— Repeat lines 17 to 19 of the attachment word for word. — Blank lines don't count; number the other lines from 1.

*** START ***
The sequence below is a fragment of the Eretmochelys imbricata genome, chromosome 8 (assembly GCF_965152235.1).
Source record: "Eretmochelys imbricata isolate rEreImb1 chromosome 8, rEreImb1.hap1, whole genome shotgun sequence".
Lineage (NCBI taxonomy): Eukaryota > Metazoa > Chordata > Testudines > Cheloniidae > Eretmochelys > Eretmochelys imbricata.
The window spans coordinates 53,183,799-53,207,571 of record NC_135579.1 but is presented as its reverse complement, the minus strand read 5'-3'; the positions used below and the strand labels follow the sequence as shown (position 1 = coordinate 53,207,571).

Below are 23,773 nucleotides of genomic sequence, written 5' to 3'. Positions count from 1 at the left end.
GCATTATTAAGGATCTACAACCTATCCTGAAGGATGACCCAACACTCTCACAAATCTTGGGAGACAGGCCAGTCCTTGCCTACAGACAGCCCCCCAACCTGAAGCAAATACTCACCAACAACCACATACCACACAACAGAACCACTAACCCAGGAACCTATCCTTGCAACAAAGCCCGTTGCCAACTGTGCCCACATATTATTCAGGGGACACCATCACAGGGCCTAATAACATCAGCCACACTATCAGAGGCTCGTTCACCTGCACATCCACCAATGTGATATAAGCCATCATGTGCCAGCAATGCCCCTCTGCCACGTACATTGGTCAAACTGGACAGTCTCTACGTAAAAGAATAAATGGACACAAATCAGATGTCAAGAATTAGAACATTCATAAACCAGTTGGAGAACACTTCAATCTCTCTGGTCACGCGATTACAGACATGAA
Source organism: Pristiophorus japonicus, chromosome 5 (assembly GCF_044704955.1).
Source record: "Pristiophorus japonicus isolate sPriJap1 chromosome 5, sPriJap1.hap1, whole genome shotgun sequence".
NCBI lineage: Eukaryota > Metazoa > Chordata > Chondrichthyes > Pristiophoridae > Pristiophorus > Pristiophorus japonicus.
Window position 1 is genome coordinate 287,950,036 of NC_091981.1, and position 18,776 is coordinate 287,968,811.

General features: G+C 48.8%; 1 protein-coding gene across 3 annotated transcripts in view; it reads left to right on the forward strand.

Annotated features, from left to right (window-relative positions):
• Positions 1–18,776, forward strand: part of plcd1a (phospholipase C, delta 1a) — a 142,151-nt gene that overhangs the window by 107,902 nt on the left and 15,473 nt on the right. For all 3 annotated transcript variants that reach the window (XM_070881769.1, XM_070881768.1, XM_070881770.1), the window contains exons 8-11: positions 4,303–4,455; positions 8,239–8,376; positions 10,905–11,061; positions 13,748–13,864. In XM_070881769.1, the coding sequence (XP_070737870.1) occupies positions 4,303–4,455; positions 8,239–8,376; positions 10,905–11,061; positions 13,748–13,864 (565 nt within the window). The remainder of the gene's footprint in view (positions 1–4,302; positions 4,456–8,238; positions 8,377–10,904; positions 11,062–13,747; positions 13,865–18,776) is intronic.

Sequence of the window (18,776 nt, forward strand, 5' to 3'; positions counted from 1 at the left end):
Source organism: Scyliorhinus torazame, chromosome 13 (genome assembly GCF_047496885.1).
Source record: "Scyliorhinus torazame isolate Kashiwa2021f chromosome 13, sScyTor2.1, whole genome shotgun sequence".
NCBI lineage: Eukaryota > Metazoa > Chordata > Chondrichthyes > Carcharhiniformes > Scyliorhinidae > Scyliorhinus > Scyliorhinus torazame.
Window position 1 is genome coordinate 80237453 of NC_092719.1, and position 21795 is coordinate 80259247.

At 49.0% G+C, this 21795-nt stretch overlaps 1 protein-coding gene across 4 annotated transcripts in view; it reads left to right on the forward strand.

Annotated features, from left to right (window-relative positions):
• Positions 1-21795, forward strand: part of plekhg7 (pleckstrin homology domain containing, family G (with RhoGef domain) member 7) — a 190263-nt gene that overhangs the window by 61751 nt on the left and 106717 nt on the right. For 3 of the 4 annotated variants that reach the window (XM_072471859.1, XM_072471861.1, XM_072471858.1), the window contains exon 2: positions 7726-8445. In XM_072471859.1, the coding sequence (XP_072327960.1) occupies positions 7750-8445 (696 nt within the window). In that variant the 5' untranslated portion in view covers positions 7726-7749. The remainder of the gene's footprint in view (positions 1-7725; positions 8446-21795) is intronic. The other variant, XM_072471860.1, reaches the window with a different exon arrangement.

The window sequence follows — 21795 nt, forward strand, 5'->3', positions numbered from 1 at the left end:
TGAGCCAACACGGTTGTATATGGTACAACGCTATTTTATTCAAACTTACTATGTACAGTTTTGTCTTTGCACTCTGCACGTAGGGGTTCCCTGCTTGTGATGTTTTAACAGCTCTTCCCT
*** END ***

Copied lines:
NCBI lineage: Eukaryota > Metazoa > Chordata > Chondrichthyes > Carcharhiniformes > Scyliorhinidae > Scyliorhinus > Scyliorhinus torazame.
Window position 1 is genome coordinate 80237453 of NC_092719.1, and position 21795 is coordinate 80259247.

At 49.0% G+C, this 21795-nt stretch overlaps 1 protein-coding gene across 4 annotated transcripts in view; it reads left to right on the forward strand.